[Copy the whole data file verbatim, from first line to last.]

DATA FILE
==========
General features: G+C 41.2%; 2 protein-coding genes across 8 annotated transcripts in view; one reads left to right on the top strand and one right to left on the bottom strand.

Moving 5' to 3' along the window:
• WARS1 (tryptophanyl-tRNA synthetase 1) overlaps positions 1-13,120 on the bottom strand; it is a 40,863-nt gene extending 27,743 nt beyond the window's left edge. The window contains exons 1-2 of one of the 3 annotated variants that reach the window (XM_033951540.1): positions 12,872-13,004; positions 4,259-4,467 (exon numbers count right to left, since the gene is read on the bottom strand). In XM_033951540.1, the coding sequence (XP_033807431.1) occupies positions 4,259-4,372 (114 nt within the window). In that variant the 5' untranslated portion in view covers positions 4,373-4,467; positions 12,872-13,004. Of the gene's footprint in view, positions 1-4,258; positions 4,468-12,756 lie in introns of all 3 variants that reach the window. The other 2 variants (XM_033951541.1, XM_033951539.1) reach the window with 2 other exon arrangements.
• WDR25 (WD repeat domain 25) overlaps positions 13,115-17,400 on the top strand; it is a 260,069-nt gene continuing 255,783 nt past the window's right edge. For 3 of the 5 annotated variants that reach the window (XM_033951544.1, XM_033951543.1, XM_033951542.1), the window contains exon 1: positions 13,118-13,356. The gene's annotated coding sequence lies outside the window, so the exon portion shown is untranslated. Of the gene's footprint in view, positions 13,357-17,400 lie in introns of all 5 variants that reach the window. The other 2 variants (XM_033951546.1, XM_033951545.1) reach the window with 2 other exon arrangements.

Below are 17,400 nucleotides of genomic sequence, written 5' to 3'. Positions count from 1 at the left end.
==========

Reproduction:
General features: G+C 41.2%; 2 protein-coding genes across 8 annotated transcripts in view; one reads left to right on the top strand and one right to left on the bottom strand.

Moving 5' to 3' along the window:
• WARS1 (tryptophanyl-tRNA synthetase 1) overlaps positions 1-13,120 on the bottom strand; it is a 40,863-nt gene extending 27,743 nt beyond the window's left edge. The window contains exons 1-2 of one of the 3 annotated variants that reach the window (XM_033951540.1): positions 12,872-13,004; positions 4,259-4,467 (exon numbers count right to left, since the gene is read on the bottom strand). In XM_033951540.1, the coding sequence (XP_033807431.1) occupies positions 4,259-4,372 (114 nt within the window). In that variant the 5' untranslated portion in view covers positions 4,373-4,467; positions 12,872-13,004. Of the gene's footprint in view, positions 1-4,258; positions 4,468-12,756 lie in introns of all 3 variants that reach the window. The other 2 variants (XM_033951541.1, XM_033951539.1) reach the window with 2 other exon arrangements.
• WDR25 (WD repeat domain 25) overlaps positions 13,115-17,400 on the top strand; it is a 260,069-nt gene continuing 255,783 nt past the window's right edge. For 3 of the 5 annotated variants that reach the window (XM_033951544.1, XM_033951543.1, XM_033951542.1), the window contains exon 1: positions 13,118-13,356. The gene's annotated coding sequence lies outside the window, so the exon portion shown is untranslated. Of the gene's footprint in view, positions 13,357-17,400 lie in introns of all 5 variants that reach the window. The other 2 variants (XM_033951546.1, XM_033951545.1) reach the window with 2 other exon arrangements.

Below are 17,400 nucleotides of genomic sequence, written 5' to 3'. Positions count from 1 at the left end.